At the same time chemotherapy can alter other hormones include those that affect the brain and mood, as well as those that impact the brain such as melatonin.
While there are some motor-coordination and visual impairments listed among the symptoms of chemotherapy, these may not occur as a result of damage to the brain. One study found that around 30% of patients treated with 5-flourouracil experienced ocular toxicity.
Free radicals are a by-product released by many chemotherapy drugs which can damage cells around the body and in the brain. They are highly implicated in cases of dementia and Alzheimer’s and thus they could be responsible for some cognitive decline post-chemotherapy.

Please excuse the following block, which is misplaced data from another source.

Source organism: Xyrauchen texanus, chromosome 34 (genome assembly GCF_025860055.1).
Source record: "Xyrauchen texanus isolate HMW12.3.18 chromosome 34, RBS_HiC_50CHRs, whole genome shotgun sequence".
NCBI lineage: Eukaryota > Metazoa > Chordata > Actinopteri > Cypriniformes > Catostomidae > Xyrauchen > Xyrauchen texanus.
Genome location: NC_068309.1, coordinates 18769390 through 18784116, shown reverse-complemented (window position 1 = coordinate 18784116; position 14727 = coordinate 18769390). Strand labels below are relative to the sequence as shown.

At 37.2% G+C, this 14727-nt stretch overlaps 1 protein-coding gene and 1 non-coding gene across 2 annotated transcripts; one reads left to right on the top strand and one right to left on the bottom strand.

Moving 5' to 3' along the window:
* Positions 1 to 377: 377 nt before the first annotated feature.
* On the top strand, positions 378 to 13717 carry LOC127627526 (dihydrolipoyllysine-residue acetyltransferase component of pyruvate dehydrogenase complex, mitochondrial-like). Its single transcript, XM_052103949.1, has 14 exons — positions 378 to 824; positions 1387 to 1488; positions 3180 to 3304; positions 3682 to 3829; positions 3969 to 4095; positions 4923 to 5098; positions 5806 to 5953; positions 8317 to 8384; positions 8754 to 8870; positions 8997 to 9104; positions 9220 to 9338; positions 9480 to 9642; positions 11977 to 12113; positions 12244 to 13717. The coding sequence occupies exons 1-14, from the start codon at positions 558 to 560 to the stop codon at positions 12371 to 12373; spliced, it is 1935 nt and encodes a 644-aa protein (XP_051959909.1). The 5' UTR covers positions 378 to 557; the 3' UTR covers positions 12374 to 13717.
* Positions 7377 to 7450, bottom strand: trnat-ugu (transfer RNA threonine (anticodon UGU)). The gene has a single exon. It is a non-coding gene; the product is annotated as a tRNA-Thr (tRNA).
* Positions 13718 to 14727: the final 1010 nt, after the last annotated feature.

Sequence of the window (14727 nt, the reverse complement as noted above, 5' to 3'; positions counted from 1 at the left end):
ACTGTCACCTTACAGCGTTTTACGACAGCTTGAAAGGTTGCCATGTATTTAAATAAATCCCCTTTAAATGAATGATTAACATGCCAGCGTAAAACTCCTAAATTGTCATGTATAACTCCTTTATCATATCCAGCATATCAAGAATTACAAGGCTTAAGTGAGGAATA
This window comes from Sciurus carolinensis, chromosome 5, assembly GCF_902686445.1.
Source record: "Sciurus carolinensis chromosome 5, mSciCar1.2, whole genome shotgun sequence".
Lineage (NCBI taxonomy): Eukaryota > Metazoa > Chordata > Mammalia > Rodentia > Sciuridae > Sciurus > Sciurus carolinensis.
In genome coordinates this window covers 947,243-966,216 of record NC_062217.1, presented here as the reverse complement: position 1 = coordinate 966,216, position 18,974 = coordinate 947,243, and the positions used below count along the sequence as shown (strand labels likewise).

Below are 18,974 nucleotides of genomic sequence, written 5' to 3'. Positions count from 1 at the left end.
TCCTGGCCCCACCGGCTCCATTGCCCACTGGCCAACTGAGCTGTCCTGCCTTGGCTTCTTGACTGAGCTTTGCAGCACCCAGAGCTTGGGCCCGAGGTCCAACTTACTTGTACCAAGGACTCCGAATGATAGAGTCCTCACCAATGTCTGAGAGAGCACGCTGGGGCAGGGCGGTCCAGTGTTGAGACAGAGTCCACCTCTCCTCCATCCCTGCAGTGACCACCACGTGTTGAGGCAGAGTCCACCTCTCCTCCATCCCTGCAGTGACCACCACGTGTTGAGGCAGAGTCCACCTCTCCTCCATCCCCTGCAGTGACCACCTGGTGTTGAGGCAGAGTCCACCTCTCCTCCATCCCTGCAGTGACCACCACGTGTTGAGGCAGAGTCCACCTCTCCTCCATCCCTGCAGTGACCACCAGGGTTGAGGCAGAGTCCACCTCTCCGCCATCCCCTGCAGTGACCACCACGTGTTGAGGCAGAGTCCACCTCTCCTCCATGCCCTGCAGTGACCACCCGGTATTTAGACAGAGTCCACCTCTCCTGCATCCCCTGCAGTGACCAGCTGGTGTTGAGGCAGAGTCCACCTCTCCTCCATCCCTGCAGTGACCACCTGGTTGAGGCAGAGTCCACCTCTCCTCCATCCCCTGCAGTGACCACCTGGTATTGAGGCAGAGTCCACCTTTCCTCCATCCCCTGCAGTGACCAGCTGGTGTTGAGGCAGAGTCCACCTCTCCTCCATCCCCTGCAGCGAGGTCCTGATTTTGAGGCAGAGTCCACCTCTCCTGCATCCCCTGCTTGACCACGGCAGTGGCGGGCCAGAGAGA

Treatment for chemo brain has not been widely researched, however there are some potential treatments that may help. Antioxidants for instance may be used in order to prevent damage from free radicals and these can be taken as supplements or as part of a diet. Fish oils are a particularly good source of antioxidants which can also improve neurotransmission. At the same time it has been suggested that the use of cognitive behavioral therapy and an attempt to remain mentally active may also help to prevent cognitive decline. The use of stimulant drugs may also help to reduce chemo brain symptoms. For instance methylphenidate has been used to treat the problem in women with breast cancer, and Modafinil has proven successful in some trials (Modafinil has been approved for narcolepsy and is an awakeness-promoting substance). Finally estrogen supplementation may help to prevent and even reverse some of the side effects in women with breast cancer, but is not recommended as it can cause other complications including the potential exacerbation of the existing cancer.